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Students are being royally shafted

AUSA fights for you – unless it means fighting against the university

By Evelyn Bayerlein and Jake Roslin


Image Courtesy of Jake Roslin


A bit like the British Royals, AUSA issues proclamations about the current state of affairs. Typically, pronouncements about how awful things are. Instead of taking the lead, as you might expect from elected leaders, they suggest that individuals act first to solve these awful things.


Our union is effectively a welfare department of the University, not a check and balance watching over it. Like the Queen, they will support their Prime Minister when it’s crunch time. Both AUSA and Liz receive pots of money every year on the unstated understanding that they will continue playing a role that perpetuates the status quo.


AUSA bureaucracy is Kafkaesque. Committees, councils, working groups, trustees, unelected managers, endless elections, surveys, and inquorate meetings. Any suggestion of student action is thus kicked down the road in the hope it’s forgotten. And like all welfare organisations, if you’ve a personal problem you’re more likely to be offered the email address of another welfare organisation than a solution.


The present annus horribilus is the perfect moment for AUSA to rise to the occasion. While students deal with problems such as swathes of money being squandered renting inaccessible flats, being fobbed off with last year’s Panopto lectures, and (if you’re lucky) awkward labs or mumbling, masked tutorials, AUSA has the perfect opportunity to take a stand.


Even before lockdown, there was no attempt at socially distanced social events, even though some other universities managed admirably.


The University’s reaction to Covid-19 is as befits an organisation where profit, not pedagogy, is the motive. Our academic factory sucks vast funds from the state, parents, banks, and fills its own coffers and those of its friends, the private hall corporations. We undergraduates are merely an unfortunately necessary conduit. Each financial concession UoA made this year (non-retrospective, partial halls refunds, cancelling £75 fees for dismal quarantine food boxes) was made grudgingly, and followed shaming by media and peer universities. Worse was the continued half-promise that face-to-face teaching might return before September, purely to stop students cancelling accommodation contracts. Any tuition refund will be fought tooth and nail — already other institutions are unconvincingly bleating that they’ll go bust if forced to rebate anyone. Our university is rich. The salaries in the higher administrative echelons are staggering. And no matter whoever pays your fees, it’s been found that only 40-45% of that money gets spent on your education, according to The Guardian.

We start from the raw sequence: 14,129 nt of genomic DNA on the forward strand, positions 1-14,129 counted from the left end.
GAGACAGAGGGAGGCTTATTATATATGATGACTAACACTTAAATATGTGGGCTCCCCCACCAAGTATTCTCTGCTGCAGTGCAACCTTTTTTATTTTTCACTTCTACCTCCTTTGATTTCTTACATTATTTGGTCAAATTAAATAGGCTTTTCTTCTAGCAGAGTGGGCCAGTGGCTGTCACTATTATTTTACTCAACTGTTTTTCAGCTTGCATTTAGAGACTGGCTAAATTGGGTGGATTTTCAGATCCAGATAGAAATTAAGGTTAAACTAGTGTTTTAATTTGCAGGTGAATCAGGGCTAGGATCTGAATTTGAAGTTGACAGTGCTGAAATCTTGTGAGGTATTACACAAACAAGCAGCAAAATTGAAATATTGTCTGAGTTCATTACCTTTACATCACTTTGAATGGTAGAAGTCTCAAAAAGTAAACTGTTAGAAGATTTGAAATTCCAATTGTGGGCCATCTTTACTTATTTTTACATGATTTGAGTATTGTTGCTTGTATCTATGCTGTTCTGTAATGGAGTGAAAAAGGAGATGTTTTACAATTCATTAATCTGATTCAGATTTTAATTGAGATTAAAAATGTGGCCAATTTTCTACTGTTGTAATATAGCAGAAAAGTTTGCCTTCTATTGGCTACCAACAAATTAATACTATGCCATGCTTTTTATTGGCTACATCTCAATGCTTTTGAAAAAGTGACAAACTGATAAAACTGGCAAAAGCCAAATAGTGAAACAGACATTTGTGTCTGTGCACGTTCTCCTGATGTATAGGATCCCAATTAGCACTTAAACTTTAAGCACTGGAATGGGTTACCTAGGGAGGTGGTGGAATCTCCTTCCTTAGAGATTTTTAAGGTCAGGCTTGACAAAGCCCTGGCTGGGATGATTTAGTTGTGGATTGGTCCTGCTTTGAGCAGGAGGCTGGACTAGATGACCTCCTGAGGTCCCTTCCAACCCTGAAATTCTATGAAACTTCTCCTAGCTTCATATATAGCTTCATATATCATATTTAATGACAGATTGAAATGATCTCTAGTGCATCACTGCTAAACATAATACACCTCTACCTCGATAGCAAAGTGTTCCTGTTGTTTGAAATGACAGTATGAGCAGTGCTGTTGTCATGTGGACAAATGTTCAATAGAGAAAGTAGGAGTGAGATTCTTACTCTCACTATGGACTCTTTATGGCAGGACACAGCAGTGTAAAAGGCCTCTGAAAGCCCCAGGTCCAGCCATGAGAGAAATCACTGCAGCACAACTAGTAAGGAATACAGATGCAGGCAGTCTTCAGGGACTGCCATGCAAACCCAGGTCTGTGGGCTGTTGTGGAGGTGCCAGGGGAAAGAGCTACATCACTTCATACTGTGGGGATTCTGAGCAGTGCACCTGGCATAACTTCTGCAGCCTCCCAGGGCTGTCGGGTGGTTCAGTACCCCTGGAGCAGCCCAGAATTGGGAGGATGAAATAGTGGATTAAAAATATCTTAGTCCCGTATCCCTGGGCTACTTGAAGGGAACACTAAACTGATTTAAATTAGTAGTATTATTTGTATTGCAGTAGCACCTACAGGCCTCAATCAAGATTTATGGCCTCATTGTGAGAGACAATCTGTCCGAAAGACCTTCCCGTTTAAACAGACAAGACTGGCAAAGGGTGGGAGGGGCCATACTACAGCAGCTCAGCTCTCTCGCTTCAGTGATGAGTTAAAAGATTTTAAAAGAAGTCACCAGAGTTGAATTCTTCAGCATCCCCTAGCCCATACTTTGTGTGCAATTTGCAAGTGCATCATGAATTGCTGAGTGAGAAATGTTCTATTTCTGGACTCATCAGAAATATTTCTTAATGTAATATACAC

Meanwhile, AUSA ignores the reason student unions arose in the first place: to be perpetual thorns in the side of universities. Student sabbaticals are careerists, and they know that the slightest hint of supporting a protest, picket, or rent strike will taint their CV. With 14% of Scottish students relying on food banks, you would think easing students’ money worries would be AUSA’s priority, but no. Cosying up to senior campus leaders to secure a good reference is key.


A hopeful alternative appeared last semester in Aberdeen Student’s Tenants Union (ASTU). A new national student housing movement, inspired by student successes at Manchester University. But ASTU quickly fizzled out, blaming AUSA apathy. Though like AUSA they were also beleaguered by predilections to discuss, survey and bicker at the expense of actual action.


The failure to secure a No Detriment Policy (NDP) for students should, you would think, be the last nail in AUSA’s coffin. An NDP would protect students from losing their current average grade. We aren't getting the same experience or environment and shouldn't experience negative consequences as a result. Promisingly, a ‘Students For NDP’ campaign gained hundreds of members. Predictably, AUSA tried to own their achievements. Yet however many petitions and Facebook posts are made, the University knows their decisions stand, because real student collective action doesn’t happen anymore, just as it’s needed more than ever.


AUSA costs the University around £1 million a year, but it’s a fee that is happily paid. Why? Because it gives us students the illusion of representation, the illusion that we have a union. Though AUSA is merely as virtual as the virtual events they create. We cannot let AUSA’s existence be an argument to thwart students organising new representative bodies. Right now, even Aberdeen’s academic union, UCU, is considerably more radical than AUSA.


Undergraduates are disgruntled, depressed, and in debt, but few of us were born leaders. These need to emerge. The palpable anger needs to be translated into practical solutions. Concessions are not made to the meek. Protests, picket lines, mass withholdings of rent, boycotts of modules using recycled videos — all need committed organisation. And most of all, ensuring the media know students aren’t letting this exploitation go on any longer.


Covid-19 has created a turning point in history, and nobody really knows what the future will hold. But students away from home have so far suffered the disruption disproportionately, both financially and socially, and been repeatedly ignored. What happens next ought to be up to students’ unions like AUSA — instead, it’s up to you.


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